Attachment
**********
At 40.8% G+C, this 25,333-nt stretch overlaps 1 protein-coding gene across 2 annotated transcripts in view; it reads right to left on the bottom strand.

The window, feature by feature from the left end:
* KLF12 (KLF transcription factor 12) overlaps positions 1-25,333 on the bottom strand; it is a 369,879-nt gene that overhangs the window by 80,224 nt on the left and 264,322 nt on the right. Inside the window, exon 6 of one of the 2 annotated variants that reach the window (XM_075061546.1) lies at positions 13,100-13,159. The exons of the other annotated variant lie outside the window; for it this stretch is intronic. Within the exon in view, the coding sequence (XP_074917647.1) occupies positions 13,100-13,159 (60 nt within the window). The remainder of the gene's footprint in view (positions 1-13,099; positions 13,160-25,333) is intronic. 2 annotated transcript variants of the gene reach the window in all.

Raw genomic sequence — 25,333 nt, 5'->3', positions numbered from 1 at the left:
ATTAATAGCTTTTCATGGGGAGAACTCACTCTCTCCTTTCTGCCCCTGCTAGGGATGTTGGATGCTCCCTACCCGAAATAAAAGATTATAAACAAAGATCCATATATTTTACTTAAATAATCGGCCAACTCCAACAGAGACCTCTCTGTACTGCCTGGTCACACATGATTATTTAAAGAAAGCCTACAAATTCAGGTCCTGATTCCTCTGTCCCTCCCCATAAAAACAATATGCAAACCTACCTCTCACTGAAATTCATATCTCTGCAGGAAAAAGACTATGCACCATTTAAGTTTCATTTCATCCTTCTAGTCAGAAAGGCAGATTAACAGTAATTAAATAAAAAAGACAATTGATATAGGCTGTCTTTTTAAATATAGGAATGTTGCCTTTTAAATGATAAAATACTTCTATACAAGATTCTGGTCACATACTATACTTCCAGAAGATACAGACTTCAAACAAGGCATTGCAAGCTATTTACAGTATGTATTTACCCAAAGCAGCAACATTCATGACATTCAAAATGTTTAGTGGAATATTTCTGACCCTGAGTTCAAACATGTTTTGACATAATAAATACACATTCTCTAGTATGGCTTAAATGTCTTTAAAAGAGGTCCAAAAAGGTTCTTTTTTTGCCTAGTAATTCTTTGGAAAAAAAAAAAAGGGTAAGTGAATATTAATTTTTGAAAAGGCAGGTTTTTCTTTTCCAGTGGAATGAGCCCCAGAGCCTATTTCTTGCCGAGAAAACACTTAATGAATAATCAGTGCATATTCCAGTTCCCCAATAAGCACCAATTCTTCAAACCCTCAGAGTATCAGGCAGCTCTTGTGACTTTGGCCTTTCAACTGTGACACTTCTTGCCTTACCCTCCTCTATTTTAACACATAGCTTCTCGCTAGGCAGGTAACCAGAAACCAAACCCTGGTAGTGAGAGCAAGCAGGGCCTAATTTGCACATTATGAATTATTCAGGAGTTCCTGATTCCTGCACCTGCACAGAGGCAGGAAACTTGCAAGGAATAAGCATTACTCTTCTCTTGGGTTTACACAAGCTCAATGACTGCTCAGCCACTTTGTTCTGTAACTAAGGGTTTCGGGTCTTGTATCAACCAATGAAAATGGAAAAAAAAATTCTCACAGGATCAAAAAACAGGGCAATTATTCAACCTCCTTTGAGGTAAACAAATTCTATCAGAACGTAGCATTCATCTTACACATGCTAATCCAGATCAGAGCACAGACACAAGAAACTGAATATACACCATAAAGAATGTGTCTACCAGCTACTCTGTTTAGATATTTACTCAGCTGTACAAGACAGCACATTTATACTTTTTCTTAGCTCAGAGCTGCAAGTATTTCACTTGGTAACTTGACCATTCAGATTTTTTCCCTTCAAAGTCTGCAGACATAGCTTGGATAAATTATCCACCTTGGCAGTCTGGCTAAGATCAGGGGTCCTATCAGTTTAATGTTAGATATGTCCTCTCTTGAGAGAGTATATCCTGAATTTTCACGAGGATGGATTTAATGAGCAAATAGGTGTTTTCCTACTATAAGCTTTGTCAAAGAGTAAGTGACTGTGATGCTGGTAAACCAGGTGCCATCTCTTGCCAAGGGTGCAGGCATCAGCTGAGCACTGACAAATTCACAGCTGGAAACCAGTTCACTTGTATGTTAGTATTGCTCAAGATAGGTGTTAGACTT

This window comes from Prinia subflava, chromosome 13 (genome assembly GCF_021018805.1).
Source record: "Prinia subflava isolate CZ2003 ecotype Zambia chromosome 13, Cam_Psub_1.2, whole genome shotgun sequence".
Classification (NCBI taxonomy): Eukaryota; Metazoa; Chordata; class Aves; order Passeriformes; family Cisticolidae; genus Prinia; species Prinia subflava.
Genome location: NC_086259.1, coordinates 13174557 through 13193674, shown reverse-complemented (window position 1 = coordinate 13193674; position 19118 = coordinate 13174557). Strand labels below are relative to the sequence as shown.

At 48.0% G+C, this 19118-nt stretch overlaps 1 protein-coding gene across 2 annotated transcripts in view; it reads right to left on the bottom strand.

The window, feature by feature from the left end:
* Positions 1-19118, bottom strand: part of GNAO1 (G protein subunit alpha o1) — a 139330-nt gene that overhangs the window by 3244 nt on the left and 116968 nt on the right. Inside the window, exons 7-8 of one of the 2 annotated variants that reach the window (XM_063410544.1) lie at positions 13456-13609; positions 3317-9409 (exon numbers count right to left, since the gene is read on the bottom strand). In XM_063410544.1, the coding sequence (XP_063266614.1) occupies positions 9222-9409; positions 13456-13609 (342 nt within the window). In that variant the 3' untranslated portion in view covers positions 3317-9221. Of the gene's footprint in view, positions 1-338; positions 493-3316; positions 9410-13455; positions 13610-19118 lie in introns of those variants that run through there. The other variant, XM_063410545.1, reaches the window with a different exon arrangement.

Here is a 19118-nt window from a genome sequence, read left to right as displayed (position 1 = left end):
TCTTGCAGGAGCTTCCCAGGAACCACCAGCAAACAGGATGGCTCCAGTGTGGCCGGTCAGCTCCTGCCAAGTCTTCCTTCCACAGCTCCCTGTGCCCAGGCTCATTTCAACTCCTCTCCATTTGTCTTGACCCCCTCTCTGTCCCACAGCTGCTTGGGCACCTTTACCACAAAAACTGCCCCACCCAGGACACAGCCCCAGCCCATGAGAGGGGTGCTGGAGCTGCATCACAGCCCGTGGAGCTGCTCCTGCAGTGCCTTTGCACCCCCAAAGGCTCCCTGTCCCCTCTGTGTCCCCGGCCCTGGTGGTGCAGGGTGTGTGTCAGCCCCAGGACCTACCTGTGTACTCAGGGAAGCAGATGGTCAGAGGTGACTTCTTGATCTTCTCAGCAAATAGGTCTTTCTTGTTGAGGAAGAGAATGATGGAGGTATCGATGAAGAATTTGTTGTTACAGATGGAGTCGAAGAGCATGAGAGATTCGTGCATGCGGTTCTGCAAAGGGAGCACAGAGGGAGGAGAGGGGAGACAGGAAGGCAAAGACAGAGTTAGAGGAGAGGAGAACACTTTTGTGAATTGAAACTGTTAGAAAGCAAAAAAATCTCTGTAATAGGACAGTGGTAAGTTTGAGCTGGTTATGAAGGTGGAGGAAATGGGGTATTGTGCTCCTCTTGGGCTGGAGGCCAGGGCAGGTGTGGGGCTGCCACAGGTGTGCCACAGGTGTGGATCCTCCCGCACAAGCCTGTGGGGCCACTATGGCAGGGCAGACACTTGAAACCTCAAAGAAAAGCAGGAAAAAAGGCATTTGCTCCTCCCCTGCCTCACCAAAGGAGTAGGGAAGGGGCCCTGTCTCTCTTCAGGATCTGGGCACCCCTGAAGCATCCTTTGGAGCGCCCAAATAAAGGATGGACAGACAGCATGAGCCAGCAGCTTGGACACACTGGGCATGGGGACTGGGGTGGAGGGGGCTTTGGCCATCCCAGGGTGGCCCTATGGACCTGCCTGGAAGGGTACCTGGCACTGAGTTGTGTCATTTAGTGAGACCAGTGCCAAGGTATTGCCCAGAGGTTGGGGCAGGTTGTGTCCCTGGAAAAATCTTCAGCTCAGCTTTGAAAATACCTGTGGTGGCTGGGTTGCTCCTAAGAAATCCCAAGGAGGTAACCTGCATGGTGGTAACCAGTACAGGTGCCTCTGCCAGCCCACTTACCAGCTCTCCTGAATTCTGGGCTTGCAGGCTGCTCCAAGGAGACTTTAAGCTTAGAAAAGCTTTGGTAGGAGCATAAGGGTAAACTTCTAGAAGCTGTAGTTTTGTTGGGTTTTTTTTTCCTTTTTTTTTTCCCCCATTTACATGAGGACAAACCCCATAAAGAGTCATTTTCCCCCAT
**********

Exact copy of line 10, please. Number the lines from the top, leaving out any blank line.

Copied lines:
At 48.0% G+C, this 19118-nt stretch overlaps 1 protein-coding gene across 2 annotated transcripts in view; it reads right to left on the bottom strand.